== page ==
Measuring gallery with calipers.If working with 3 pounds of clay for example I'll measure and document sizes so lids are of a standard size.This makes it possible to replace broken parts and throw lids the next day with out being concerned about shrinkage

A view of the water supply at the back of the shack. The horses won't drink it and neither would I but it seems OK to wash up in.

A dinner plate.

and a soup bowl. A good way to mix it up a little and keep my throwing fresh is to spend a day throwing bowl, cylinder and bowl forms. Whereas I often spend a day or a week throwing bowls for example, even this has no limits to size, shape the curl of the lip or the turning of the foot.
Over the last couple of weeks I have enjoyed looking over other people's pottery blogs. Its great to be able to see whats going on, not only globally but what potters have been doing over the last twenty four hours and even over the last several years notably Ang Design blog and Joy Tanner Pottery blog. Nice work guys. Have a nice week.

Sunday, July 3, 2011

Work in progress

July already, where do the months go? It's close to the middle of winter and Dunedin is yet to see a decent frost. This would be the first year the lawns didn't stop growing, maybe due to the Chilean volcano or a nuclear winter, but it sure makes for some great potting weather! Here are some pics of work in progress.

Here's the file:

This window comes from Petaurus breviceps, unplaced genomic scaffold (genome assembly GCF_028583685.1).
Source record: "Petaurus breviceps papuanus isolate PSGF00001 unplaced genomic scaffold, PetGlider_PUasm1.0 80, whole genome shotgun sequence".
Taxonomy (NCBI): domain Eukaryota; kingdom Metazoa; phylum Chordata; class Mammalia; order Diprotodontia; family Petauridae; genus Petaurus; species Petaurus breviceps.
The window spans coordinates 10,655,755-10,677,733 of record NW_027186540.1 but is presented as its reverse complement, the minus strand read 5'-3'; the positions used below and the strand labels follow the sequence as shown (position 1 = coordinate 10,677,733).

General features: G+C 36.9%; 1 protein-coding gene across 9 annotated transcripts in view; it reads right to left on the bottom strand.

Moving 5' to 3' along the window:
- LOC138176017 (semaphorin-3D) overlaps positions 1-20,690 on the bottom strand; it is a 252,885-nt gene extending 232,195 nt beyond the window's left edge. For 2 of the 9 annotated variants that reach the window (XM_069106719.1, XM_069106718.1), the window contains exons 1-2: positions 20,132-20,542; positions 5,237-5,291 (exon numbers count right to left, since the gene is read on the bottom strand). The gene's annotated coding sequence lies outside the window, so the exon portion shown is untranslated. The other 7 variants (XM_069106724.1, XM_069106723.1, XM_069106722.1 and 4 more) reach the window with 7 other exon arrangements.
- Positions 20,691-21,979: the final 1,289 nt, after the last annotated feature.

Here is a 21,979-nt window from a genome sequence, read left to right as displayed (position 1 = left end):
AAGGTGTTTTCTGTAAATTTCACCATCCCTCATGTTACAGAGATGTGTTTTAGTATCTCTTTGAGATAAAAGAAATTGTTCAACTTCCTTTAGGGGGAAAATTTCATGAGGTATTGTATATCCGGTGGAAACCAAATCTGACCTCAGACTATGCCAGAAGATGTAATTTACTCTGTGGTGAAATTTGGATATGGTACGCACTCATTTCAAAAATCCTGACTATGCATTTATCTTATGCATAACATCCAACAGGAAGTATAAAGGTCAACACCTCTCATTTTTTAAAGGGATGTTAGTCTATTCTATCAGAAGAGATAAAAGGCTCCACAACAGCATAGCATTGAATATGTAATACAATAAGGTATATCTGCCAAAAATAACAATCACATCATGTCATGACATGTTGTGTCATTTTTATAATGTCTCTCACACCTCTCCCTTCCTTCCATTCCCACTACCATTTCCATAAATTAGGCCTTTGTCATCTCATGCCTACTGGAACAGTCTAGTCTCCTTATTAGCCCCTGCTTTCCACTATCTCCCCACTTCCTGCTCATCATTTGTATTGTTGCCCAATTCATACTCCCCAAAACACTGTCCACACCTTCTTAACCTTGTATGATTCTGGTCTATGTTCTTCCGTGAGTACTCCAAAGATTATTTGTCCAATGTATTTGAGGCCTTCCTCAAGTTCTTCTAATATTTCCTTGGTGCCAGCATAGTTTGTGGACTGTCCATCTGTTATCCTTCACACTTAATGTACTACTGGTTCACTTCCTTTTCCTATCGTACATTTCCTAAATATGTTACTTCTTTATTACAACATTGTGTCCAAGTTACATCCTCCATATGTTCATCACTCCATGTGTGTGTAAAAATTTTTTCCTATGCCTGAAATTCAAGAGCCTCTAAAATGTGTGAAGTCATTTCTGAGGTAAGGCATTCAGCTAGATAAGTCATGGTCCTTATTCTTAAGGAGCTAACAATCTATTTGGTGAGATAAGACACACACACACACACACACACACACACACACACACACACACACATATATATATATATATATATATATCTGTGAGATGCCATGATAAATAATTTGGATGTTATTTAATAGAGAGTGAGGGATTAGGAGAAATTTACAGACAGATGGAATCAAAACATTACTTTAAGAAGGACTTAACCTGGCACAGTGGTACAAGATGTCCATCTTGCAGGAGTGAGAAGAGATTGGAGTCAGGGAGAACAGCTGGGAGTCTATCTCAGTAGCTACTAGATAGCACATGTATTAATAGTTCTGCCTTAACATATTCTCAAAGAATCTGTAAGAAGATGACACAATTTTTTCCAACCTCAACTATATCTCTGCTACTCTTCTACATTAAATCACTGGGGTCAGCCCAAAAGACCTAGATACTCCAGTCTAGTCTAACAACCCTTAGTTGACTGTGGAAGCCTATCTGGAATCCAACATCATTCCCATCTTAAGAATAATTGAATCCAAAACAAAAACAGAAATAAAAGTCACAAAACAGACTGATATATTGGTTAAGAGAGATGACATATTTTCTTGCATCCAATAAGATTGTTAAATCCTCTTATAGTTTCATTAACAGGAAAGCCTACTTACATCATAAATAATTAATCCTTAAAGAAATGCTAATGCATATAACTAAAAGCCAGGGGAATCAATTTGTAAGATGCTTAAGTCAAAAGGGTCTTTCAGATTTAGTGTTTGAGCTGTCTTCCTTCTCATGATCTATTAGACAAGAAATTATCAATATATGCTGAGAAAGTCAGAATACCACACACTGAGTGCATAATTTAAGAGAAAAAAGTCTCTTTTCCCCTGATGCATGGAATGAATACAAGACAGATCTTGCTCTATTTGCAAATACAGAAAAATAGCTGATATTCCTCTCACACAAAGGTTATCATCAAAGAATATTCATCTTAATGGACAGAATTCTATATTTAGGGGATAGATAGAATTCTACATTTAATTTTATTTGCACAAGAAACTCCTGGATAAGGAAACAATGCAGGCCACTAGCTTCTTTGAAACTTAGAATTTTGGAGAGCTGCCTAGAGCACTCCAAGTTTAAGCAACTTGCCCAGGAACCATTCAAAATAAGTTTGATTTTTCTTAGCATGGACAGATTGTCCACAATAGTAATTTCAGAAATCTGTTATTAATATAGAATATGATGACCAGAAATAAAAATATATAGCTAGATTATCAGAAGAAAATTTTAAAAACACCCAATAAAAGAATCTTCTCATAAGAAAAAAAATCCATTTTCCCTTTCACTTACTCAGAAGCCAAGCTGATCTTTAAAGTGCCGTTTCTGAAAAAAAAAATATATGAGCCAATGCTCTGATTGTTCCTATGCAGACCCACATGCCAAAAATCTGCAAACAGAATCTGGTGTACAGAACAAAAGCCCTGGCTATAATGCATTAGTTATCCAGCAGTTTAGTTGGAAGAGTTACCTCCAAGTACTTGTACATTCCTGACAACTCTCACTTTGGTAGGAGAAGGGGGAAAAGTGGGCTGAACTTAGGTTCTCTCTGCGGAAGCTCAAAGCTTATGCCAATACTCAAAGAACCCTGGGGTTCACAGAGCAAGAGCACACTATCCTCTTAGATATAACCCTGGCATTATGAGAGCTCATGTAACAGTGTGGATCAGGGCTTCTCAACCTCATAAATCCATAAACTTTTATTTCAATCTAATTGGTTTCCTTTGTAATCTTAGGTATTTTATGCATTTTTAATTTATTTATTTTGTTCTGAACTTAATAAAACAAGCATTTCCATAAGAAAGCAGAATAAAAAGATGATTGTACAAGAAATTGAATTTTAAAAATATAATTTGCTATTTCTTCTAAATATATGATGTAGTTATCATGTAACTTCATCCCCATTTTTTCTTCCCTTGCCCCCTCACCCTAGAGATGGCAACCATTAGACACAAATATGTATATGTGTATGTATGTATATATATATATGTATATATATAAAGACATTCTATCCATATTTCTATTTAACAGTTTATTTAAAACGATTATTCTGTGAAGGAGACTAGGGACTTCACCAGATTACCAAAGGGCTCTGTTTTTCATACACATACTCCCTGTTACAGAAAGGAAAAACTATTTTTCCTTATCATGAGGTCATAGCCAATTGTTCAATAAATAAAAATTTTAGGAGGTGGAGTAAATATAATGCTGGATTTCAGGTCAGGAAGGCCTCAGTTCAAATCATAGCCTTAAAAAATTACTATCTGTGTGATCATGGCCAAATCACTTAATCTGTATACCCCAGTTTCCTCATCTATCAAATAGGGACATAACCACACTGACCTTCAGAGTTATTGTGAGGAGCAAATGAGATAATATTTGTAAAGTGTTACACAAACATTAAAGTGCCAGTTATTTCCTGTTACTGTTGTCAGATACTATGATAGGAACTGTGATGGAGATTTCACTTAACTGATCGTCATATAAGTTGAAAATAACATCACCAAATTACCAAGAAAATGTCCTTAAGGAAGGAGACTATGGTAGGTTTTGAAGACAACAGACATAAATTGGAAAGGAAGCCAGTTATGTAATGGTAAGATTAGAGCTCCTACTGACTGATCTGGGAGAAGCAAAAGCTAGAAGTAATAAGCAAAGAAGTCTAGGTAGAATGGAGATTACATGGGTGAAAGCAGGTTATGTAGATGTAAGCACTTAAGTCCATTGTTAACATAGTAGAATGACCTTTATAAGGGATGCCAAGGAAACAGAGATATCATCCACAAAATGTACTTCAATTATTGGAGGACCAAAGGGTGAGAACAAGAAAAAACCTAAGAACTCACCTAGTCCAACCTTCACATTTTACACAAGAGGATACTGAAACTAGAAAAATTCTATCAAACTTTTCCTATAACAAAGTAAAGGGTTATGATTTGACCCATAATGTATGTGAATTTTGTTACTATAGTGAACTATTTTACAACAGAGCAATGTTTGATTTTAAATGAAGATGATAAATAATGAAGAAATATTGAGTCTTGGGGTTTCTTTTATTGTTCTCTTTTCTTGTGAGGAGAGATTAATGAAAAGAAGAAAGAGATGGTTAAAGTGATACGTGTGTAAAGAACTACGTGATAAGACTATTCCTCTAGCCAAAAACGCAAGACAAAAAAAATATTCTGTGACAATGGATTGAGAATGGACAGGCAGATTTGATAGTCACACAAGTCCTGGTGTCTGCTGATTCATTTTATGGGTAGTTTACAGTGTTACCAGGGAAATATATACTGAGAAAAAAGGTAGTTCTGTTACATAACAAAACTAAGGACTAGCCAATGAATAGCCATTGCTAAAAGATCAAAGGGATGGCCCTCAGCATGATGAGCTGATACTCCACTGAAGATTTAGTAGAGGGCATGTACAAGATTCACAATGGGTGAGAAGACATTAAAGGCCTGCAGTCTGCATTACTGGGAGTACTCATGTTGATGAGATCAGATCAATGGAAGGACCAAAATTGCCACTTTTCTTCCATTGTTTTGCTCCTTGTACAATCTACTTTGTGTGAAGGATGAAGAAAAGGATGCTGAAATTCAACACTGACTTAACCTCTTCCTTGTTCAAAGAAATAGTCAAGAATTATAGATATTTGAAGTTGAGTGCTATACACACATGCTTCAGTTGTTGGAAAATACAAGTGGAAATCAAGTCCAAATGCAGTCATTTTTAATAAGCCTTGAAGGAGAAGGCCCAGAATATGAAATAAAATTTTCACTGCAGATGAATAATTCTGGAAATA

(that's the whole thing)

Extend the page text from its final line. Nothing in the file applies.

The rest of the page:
Some miniatures and some scaled up pieces with lids. As they get bigger I may have to add  handles and lugs.

Yesterday I added a work bench and more robust shelving. This small room off the throwing area is where I wedge, store and recycle clay, place pots on the shelves to dry and have a bucket of creek water to wash up in.

Here are a few test glazes from the previous firing using sump oil as a fuel. This is Marcus O'Mahonys " Light orange slip" The recipe is:  Porcelain clay (dry weight) 20 ( I used the white stoneware clay body) China clay 10, and Tin oxide 3. All recipes on this post are found on pages 232 and 233 in Phil Rogers book:  "Salt Glazing".

Here is the same glaze but on a buff stoneware clay body (southstone) All tests were dipped at least twice to get variations in glaze thickness. Note the interesting pattern around the top of this example where the glaze was quite thick.

A very typical salt glaze effect. This mottled texture is called "orange peel" and consists of an extremely simple glaze of just two components: Ball clay 50 and China clay 50, fired to 1300+  with plenty of salt.

In this example of Arther and Carol Rossers' "Blue slip" consists of : Feldspar 15 (Indian ), Silica 8, BBR (clay ceram)?? 30.5 (I used Kingwhite kaolin), Eucalyptus ash 15.5 (washed pine ash), Titanium dioxide 0.5, Cobalt Carbonate 1.  Now that I look at this recipe it doesn't resemble the original much at all. Part of the joy of pottery is the unexpected.

Another A+C Rosser Glaze "Green slip to be sprayed over blue" However,  this example shows only the green slip - a very beautiful glaze on its own.  I still have the test pottle, so in the next firing I'll try it over the blue slip above.
 In my next firing,  I will be using bigger batches of glaze on larger pots and firing a slightly bigger kiln.  I'll be using canola oil from the fish and chip shop, and comparing this to sump oil -  hopefully getting similar results.